UW-Green Bay helps others see immigration through a different lens

Programming begins in February for middle-schoolers, public

Green Bay, Wis. — The world is witnessing the highest levels of displacement on record, according to the United Nations High Commission on Refugees. More than 33,000 people are forced to flee their homes daily and more than 65 million forcibly were displaced people worldwide.

This displacement is concerning both globally and locally. The University of Wisconsin-Green Bay’s Humanistic Studies Program received a grant from the Wisconsin Humanities Council for a project — Displacement and Immigration: Through a Different Lens — to help middle school students and their families gain a deeper understanding about global displacement of people as well as local immigration.

In partnership with the Neville Public Museum, the students will see three films and a theatrical production with follow-up discussion about what leads to immigration — both what pushes people from their home countries and what draws them to their new homes — and the impact this displacement has on communities. Each event will be hosted by a UW-Green Bay faculty member who will lead a discussion and answer questions. In conjunction with the Green Bay Film Society, a second evening performance will be held for the general public, with the hopes that parents and others attend in order to continue the conversation at home.

The daytime events are for school children and educators. The evening events are free and open to the public. All presentations are at the Neville Public Museum, with the exception of the 7 p.m. March 27 presentation at St Norbert College’s Birder Hall.

The films explore:

  • a Syrian refugee camp
  • an undocumented Latina pursuing the arts in California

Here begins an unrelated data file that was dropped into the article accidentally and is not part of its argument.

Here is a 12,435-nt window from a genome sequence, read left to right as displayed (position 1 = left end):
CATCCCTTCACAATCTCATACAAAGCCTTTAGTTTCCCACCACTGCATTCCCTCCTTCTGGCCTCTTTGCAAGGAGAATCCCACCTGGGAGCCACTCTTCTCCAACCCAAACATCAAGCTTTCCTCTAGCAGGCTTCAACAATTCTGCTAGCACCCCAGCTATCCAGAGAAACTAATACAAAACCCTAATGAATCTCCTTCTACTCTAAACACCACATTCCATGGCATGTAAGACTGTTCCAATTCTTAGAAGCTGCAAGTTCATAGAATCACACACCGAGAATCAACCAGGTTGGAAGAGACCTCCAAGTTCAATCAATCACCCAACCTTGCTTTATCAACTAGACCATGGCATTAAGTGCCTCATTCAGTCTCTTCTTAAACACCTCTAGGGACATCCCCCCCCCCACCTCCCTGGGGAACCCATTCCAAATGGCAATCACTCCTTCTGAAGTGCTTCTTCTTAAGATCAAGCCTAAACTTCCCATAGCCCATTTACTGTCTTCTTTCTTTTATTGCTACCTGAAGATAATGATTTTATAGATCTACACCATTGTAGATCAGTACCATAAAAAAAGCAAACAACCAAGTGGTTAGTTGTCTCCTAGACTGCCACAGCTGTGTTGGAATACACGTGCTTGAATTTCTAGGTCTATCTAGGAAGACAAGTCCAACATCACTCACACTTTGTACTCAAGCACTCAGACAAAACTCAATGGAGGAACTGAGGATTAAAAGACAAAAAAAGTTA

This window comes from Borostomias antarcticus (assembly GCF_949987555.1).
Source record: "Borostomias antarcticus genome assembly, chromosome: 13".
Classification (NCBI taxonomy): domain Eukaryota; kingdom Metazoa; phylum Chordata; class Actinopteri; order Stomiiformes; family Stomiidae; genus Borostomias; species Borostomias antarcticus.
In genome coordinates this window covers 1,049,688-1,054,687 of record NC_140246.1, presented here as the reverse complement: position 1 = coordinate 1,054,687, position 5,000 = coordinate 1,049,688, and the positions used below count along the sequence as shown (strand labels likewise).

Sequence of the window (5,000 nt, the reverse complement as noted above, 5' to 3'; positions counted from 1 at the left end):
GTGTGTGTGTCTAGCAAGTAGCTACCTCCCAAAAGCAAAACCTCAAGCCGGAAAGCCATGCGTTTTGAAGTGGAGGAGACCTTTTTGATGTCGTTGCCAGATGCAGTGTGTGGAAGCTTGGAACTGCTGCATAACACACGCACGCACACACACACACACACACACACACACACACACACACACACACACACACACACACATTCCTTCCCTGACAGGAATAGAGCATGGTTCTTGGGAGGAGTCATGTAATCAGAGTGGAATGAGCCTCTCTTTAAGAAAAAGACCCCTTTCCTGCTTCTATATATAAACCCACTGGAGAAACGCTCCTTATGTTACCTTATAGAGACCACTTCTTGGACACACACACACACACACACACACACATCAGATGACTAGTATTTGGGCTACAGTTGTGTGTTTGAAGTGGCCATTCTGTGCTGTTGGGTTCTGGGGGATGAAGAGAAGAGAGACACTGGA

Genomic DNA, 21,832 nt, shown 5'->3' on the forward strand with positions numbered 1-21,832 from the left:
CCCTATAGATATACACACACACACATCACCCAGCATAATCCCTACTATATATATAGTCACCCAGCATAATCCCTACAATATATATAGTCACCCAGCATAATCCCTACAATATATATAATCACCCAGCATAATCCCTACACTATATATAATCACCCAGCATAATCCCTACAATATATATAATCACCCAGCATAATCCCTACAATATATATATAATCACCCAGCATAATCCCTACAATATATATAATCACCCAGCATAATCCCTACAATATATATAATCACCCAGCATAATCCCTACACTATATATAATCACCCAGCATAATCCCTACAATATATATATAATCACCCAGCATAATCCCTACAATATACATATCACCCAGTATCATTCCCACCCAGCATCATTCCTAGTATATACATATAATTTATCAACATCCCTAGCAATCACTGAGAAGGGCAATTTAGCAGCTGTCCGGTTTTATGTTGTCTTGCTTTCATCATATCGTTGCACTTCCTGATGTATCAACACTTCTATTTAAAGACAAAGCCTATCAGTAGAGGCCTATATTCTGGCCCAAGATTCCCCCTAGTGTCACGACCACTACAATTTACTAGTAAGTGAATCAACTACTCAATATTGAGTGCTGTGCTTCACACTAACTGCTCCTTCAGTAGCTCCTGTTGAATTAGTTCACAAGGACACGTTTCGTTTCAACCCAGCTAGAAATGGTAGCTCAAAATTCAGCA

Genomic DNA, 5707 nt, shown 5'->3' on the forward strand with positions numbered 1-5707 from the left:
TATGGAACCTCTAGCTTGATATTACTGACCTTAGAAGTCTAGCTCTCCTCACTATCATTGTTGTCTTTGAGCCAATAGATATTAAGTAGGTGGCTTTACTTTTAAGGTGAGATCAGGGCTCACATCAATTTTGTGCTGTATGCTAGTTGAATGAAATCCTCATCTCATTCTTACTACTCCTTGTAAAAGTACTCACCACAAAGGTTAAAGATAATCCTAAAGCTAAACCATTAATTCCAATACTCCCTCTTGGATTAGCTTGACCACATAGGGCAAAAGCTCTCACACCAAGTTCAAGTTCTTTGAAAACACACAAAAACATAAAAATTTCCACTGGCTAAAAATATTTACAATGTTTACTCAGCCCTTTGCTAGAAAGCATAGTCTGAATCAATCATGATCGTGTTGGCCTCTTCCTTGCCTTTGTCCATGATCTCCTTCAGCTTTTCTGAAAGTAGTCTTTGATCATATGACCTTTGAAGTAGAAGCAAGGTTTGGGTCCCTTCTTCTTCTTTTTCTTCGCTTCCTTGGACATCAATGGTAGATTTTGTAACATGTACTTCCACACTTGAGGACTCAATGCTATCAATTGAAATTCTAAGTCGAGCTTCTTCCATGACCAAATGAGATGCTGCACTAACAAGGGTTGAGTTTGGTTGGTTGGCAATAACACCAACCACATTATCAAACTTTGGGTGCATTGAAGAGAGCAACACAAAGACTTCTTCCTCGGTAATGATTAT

• and the odyssey of a Hmong family who waits in a Thai refugee camp before eventual settlement in the U.S.

The one-person theatrical performance tells the true story of a German-Jewish man who has the choice of secretly assimilating to the German culture by hiding his Jewish ancestry, or flee his homeland during World War II.

Films titles and summaries are as follows:

Salam Neighbor (USA, 2015)
To better understand refugee life, filmmaker Chris Temple spent one month living alongside displaced Syrian and Iraqi families in the Za’atari refugee camp. As the first filmmakers allowed inside a refugee camp, he was able to provide a never before seen look into the world’s most pressing crisis.

Feb 14 at 12:30 p.m. (Filmmaker Chris Temple will join us via Skype)
Feb 15 at 7 p.m.

The Mitzvah Project
Through one soldier’s story, this one-act play reveals the startling history of tens of thousands of “partial Jews” who served in Hitler’s military, most of whom were discharged in 1940. Nearly all were sent to forced labor camps — or worse. The short play is followed by a talk back with its actor/star engaging in socio-historical questions about identity, race and ethnicity.

March 27 at 7 p.m. at St Norbert College’s Birder Hall
March 29 at 12:30 p.m.

Becoming American (USA, 1982)
Hang Sou and his family await resettlement in a refugee camp in Thailand after fleeing their war-consumed native Laos. Becoming American records their odyssey as they travel to and resettle in the United States. As they face nine months of culture shock and prejudice, they gradually adapt to their new home in Seattle. Presented by Prof. Pao Lor and Prof. Christin DePouw (Education, UW-Green Bay)

April 18 at 12:30 p.m.
April 19 at 7 p.m.

Inocente (USA, 2012)
At 15, Inocente refuses to let her dreams of becoming an artist be caged by her life as an undocumented immigrant and homeless for the last nine years. Her colorful paintings create a world that looks nothing like her own dark past.  Told in her own words, Inocente is a story about the transformative power of art and a timely snapshot of the new face of homelessness in America. Presented by Prof. Cristina Ortiz (Spanish, UW-Green Bay)

May 9 at 12:30 p.m.
May 10 at 7 p.m.

Wisconsin Humanities Council, Neville Public Museum, UW-Green Bay and the Green Bay Film Society are supporting this series. For more information, contact David Coury (couryd@uwgb.edu)

About the University of Wisconsin-Green Bay

The University of Wisconsin-Green Bay is a comprehensive public institution offering undergraduate and graduate programs to 6,700 students. The University transforms lives and communities through exceptional and award-winning teaching and research, innovative learning opportunities, and a problem-solving approach to education. For more information, visit www.uwgb.edu.



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